Welcome to the world of grilling! You’re in for a delicious and rewarding adventure, and one that will teach you valuable life skills.
For one: Just what part of the cow does steak come from? And how does this affect the texture and flavor? We’re here to tell you everything you need to know.
What Part Of The Cow Does Steak Come From?
A steak is a piece of beef that’s cut perpendicular to the grain, which are visible striations in the muscle. There are some exceptions to this, but in general, a steak can come from a variety of different sections of the steer.
In general, the term steak refers to a cut of beef that has been cut against the grain of the muscle.
If you’re wondering what the grain is, take a close look at a piece of beef. You should be able to see subtle lines running in a single direction throughout the cut. That’s the muscle grain.
A steak doesn’t come from one specific portion of the cow. In fact, steaks are cut from many different sections. They come in a variety of shapes and sizes, too, which can lead to some tough decisions at the butcher counter.
You can cook steak using a number of techniques: pan-searing, broiling, or grilling. We’re partial to the latter method, as you may have guessed from the name of this website. The beef benefits greatly from exposure to an open flame, providing a nice counterpoint to its natural sweetness.
Types Of Steak
In this section, we’ll discuss some of the most popular steak cuts, pointing out which section of the cow they’re cut from.
The ribeye is cut from the rib section, hence the name. If you’ve ever eaten prime rib, you’ve enjoyed beef from the rib region before. When the butcher carves the meat into steaks, however, the resulting cut is called a ribeye.
This is a fatty cut of steak, which contributes to its rich, beefy flavor. Price-wise, it’s not as expensive as tenderloin, but it’s not a budget cut, either. Ribeye is popular with grillers and is a big hit at barbecues.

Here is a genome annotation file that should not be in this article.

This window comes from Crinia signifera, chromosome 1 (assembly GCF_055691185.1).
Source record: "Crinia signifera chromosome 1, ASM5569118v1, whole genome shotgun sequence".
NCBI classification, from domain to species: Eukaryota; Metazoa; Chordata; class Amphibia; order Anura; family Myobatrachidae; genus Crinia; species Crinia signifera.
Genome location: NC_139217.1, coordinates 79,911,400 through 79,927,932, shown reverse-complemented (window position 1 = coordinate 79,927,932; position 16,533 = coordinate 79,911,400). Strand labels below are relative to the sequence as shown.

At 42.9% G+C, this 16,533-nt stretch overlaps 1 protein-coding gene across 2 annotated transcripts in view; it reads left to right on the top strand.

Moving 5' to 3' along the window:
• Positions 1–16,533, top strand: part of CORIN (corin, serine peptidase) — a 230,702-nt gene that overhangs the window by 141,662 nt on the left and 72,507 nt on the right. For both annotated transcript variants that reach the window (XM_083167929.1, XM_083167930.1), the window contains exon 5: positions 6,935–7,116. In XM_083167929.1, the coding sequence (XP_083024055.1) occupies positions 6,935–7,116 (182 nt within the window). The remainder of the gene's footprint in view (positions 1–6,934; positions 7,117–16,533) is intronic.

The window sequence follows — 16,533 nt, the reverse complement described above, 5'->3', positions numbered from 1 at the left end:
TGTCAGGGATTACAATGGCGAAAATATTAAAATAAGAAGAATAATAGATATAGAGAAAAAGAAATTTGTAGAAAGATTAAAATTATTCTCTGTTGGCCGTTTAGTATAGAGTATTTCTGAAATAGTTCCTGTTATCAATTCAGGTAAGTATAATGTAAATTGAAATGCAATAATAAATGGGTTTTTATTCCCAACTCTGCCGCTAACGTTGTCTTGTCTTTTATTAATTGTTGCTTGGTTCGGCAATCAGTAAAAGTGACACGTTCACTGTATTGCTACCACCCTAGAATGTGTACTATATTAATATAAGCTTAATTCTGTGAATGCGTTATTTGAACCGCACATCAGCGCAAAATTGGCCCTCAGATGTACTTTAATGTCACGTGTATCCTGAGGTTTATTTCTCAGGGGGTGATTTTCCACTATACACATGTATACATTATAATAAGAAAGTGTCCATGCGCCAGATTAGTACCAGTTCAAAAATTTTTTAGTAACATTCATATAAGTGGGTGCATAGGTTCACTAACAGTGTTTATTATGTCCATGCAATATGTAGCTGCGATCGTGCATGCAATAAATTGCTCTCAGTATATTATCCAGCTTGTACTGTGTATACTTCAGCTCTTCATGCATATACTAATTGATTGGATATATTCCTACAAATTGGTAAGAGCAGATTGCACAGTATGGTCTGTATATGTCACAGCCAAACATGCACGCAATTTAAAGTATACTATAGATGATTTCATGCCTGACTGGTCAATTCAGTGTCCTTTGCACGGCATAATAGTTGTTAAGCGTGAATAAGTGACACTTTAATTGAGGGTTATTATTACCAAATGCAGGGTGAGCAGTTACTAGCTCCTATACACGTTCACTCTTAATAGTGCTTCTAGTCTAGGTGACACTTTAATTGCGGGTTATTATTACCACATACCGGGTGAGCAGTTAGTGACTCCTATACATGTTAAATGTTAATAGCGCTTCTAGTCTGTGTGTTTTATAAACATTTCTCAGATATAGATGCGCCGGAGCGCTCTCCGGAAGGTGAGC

The strip steak comes from the loin primal, which is located on the upper spinal region of the animal. Because this particular spinal muscle doesn’t get much of a workout, the meat is lean and tender. As a result, the meat is not as flavorful as ribeye.
When you purchase a strip steak, you may be getting a portion of the tenderloin as well (see below). If the tenderloin segment has been removed, the steak may be labeled a “shell strip.” Other aliases for this cut include “club steak,” “New York strip,” and “ambassador steak.”
The leanest and most tender cut of them all, the tenderloin comes from the portion of the cow known as psoas major, the muscle that connects the spine to the hip. Again, since this muscle doesn’t get much exercise, the meat has an almost buttery texture.
The tenderloin muscle is cut into steaks that go by several different names. Filet mignon may be cut from any portion of the tenderloin, though some butchers reserve this name for steaks taken from the smaller tapered end.
Beef tournedos are also cut from the tapered section of the tenderloin. Because of their diminutive size, restaurants often serve tournedos in portions of 2 or 3.
A chateaubriand is the thick center portion of the tenderloin. This cut is usually roasted and served as the centerpiece on special occasions.
Note that the butcher might label the steaks simply as “tenderloin” or “beef fillet steaks.” The terms are pretty much interchangeable, all referring to steaks that are cut from the tenderloin.